Her dainty size has come in handy on occasion though, as she noted that her first community project was building and decorating the giant wooden birthday cake for the Monroe County Bicentennial.
She was the perfect size to be able to climb on top of it for detailed work.
“Mr. Steenburgen said I was the only one who could work on it and stand on it, just because I was little,” she said.
The four-layer, seven-foot-tall by approximately four-foot-wide cake, consisting of sheet metal and plywood was  revealed at the Bicentennial Kick-off Celebration held on Jan. 19.
The program was led by Brent Steenbergen’s carpentry class at the ATC, with Christine supervising most of the work.
“He had me work on it, because I am a senior and he has had me in all of his classes, he knew I could handle it.”
She noted that the main construction took around two weeks, working daily.
“I needed a lot of help with that part, there were a lot of big metal pieces and they were heavy. I couldn’t have done it without the help of Dalen Botts, Dakota Thurman, Willie Jones and a few others. They cut out the circles by hand,  scored the metal and bent it until it broke off. It was hard work; I don’t like working with metal. I preferred using a jigsaw to cut out the numbers for the cake,” she said.’
“I was honored to do the project though. I love doing this type of thing. I spoke with ATC Principal Jerri Rowland throughout the process and I think she really enjoyed it, too,” she said.
She added that Rowland had bought signs proclaiming “Happy Birthday” and “Monroe County Bicentennial,” which were placed on the cake. She also noted that the decorations, including garland and a star, were donated by the Bicentennial Committee.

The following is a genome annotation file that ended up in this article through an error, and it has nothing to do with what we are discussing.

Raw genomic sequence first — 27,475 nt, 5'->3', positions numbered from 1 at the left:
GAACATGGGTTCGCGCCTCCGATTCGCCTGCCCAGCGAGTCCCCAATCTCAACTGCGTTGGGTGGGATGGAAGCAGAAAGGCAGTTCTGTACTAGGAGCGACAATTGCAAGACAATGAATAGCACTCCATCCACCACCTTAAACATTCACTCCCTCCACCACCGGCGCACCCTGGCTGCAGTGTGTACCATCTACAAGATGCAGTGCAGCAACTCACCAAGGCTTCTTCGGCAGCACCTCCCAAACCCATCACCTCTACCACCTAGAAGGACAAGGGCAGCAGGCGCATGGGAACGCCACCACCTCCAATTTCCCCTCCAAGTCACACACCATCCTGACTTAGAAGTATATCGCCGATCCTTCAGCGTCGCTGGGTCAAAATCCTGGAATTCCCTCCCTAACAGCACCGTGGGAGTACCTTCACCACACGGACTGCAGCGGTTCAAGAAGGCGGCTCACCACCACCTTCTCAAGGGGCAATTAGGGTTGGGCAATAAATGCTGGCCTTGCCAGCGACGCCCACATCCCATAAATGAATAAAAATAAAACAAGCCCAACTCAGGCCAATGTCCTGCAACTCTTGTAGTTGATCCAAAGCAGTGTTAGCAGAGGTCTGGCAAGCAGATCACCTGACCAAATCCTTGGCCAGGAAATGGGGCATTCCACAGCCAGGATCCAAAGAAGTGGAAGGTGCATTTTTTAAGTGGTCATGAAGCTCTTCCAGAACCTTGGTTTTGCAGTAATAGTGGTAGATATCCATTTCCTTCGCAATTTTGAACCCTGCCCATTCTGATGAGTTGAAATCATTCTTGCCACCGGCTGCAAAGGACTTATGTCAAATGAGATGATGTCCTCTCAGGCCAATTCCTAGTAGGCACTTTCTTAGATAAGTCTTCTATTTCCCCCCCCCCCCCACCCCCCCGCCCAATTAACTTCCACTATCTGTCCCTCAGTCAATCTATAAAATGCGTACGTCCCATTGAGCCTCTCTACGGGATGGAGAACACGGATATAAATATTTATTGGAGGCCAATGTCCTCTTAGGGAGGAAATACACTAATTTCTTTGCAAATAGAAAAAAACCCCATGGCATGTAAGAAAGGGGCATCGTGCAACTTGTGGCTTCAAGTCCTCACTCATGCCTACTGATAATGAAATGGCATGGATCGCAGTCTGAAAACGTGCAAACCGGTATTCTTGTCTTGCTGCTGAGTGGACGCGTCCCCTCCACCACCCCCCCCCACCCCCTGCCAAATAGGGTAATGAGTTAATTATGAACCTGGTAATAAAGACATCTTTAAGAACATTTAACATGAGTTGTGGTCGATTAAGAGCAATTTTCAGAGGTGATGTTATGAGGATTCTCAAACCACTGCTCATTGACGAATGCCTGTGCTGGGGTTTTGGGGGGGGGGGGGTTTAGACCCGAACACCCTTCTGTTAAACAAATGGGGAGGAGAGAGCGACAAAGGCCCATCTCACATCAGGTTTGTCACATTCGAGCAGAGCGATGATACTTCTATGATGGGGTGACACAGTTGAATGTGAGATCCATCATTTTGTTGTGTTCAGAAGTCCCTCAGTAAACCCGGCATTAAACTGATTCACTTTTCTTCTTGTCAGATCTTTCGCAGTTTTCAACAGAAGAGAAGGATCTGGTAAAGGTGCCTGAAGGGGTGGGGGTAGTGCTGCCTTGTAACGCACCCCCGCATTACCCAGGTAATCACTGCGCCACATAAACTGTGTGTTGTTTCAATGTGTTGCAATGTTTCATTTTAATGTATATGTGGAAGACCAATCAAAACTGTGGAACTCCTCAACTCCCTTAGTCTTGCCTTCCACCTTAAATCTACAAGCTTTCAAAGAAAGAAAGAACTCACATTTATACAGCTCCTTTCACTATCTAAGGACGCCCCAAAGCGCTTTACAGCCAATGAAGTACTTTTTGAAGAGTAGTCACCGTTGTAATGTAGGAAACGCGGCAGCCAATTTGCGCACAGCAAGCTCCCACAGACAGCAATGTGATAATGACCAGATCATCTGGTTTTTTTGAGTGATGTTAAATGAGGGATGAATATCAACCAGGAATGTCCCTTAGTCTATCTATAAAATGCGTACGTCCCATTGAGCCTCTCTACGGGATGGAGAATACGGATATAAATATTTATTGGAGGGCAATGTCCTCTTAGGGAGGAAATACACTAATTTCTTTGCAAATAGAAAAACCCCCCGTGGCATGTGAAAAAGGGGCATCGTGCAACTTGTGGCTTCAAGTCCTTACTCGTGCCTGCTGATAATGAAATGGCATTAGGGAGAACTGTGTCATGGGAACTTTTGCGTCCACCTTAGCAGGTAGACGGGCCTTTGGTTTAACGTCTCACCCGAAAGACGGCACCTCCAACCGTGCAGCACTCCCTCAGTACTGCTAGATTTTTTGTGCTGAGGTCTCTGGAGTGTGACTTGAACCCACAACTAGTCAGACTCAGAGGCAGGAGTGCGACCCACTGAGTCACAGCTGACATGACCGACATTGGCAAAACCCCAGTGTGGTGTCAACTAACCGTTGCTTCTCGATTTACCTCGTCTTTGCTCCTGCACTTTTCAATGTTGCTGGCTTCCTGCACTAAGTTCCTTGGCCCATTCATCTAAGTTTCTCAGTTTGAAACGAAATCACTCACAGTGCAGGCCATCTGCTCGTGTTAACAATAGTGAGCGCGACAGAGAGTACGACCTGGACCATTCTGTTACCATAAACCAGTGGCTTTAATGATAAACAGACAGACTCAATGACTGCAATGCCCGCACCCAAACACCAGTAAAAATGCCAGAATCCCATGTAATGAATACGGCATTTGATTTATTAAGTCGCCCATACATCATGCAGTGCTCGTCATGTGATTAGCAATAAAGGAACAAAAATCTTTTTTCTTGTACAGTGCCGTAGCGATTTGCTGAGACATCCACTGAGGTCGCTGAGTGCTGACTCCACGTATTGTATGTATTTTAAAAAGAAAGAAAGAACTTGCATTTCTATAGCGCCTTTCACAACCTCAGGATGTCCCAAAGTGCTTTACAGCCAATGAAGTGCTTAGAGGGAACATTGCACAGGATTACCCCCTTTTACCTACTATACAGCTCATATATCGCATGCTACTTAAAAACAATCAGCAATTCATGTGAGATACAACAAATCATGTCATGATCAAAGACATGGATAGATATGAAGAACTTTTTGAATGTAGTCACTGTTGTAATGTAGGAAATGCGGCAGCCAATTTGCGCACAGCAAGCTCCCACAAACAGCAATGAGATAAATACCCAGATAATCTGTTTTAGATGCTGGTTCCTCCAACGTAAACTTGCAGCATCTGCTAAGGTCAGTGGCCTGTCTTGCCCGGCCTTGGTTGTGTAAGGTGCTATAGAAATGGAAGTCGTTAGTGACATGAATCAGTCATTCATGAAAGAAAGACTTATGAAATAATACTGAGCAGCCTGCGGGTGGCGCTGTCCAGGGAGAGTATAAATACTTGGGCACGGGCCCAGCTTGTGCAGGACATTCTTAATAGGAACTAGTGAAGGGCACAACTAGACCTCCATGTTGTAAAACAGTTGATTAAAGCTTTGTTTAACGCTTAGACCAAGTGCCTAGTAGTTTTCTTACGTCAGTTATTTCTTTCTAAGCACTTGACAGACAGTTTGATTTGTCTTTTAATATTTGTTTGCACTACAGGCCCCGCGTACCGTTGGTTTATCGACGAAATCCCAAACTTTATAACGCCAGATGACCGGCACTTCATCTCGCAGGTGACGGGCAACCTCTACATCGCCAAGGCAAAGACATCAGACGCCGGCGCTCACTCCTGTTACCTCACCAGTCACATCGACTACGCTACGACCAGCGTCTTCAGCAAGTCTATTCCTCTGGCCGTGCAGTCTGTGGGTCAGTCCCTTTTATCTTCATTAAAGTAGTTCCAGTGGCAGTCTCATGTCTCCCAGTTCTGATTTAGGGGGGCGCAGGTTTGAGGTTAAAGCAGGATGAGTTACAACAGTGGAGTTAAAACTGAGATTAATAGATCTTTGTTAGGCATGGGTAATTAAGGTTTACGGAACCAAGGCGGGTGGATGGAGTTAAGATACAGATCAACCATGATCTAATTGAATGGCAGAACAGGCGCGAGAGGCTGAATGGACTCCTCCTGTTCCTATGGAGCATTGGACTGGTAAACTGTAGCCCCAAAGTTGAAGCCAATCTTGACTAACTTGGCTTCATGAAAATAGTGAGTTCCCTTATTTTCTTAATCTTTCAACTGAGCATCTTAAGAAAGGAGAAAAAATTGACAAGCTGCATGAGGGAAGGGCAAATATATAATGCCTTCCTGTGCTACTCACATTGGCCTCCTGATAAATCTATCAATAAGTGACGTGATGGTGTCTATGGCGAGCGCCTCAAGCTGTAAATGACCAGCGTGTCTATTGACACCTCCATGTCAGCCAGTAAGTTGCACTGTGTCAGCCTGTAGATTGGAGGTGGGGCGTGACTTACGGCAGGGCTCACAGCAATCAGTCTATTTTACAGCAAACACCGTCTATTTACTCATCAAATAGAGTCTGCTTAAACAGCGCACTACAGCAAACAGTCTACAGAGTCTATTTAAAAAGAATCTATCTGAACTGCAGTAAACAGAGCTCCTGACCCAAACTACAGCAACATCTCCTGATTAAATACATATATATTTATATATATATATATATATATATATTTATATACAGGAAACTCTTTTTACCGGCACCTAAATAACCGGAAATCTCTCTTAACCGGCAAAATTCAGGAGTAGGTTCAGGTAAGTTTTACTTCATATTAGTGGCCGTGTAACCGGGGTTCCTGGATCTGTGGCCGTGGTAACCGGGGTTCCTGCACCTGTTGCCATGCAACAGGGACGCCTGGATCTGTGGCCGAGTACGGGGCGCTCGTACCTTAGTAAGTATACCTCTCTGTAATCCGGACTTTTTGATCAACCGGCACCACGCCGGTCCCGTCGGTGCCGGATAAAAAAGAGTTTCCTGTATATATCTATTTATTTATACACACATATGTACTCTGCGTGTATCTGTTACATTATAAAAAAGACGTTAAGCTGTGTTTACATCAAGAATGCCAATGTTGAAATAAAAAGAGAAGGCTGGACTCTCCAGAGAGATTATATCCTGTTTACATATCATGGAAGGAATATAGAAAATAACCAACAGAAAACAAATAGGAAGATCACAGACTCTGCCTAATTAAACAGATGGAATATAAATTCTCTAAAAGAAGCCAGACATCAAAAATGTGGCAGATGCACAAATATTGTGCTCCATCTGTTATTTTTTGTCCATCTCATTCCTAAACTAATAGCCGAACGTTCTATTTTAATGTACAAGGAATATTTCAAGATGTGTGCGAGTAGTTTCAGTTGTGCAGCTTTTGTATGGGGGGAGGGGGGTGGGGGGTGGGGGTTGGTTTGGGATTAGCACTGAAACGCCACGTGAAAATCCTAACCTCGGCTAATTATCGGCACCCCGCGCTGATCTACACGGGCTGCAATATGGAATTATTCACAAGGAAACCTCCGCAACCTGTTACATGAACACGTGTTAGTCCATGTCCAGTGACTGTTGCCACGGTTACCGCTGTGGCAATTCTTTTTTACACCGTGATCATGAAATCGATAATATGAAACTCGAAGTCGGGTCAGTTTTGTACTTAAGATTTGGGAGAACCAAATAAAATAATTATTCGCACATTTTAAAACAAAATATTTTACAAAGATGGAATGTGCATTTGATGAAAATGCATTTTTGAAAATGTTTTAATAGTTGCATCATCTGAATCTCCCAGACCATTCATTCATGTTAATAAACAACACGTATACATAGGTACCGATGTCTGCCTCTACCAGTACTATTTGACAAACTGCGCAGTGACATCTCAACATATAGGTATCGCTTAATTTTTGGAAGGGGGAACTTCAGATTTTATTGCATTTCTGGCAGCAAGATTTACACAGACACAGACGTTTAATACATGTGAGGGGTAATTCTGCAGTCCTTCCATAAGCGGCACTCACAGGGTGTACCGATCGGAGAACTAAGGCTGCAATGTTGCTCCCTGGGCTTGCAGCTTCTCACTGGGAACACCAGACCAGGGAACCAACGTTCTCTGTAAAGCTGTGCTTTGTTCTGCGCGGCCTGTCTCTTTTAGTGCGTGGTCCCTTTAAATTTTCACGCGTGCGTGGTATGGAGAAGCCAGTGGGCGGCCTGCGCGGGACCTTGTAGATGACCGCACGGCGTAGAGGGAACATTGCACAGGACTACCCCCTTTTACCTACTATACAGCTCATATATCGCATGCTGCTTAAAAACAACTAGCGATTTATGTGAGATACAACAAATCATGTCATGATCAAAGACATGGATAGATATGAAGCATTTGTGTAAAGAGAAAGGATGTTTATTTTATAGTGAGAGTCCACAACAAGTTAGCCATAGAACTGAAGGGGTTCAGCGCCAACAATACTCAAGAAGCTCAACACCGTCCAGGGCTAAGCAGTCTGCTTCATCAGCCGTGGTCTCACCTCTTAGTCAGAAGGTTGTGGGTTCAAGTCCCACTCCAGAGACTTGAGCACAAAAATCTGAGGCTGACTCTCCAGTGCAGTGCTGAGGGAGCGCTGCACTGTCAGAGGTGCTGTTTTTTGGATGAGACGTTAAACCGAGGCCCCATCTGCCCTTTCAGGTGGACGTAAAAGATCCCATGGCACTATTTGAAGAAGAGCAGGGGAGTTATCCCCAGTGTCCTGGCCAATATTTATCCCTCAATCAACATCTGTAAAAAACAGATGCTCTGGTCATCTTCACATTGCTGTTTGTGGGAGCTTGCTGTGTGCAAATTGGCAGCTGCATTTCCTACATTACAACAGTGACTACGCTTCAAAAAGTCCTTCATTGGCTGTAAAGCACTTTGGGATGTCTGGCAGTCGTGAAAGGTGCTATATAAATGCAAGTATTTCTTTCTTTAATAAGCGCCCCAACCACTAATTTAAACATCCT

Rowland remarked on her pride of the ATC student,  “I love the passion that Christine has for ATC classes and SkillsUSA. She’s been a treasure just as her lead on the Bicentennial cake shows! We basically gave her a small plan and she led the work towards a beautiful project that we truly enjoyed presenting to Monroe County to kick off our celebration!”
So what will this multi-talented young lady do now that she has completed these projects that should have taken the entire semester, but she wrapped up in a matter of weeks?
She plans to focus on enjoying her senior year and the activities surrounding it as the SkillsUSA competitions wind down for the year.
After graduation, she plans to follow in her dad’s footsteps and attend the same trade school — Southcentral Kentucky Community and Technical College. She plans to pursue a business management degree, and then later possibly open a custom furniture store.
For more information on skilled trade careers, the ATC and SkillUSA, contact Jerri Rowland at the ATC at 270-427-8261. For information about the Career pathways at the Monroe County High School, call 270-487-6217.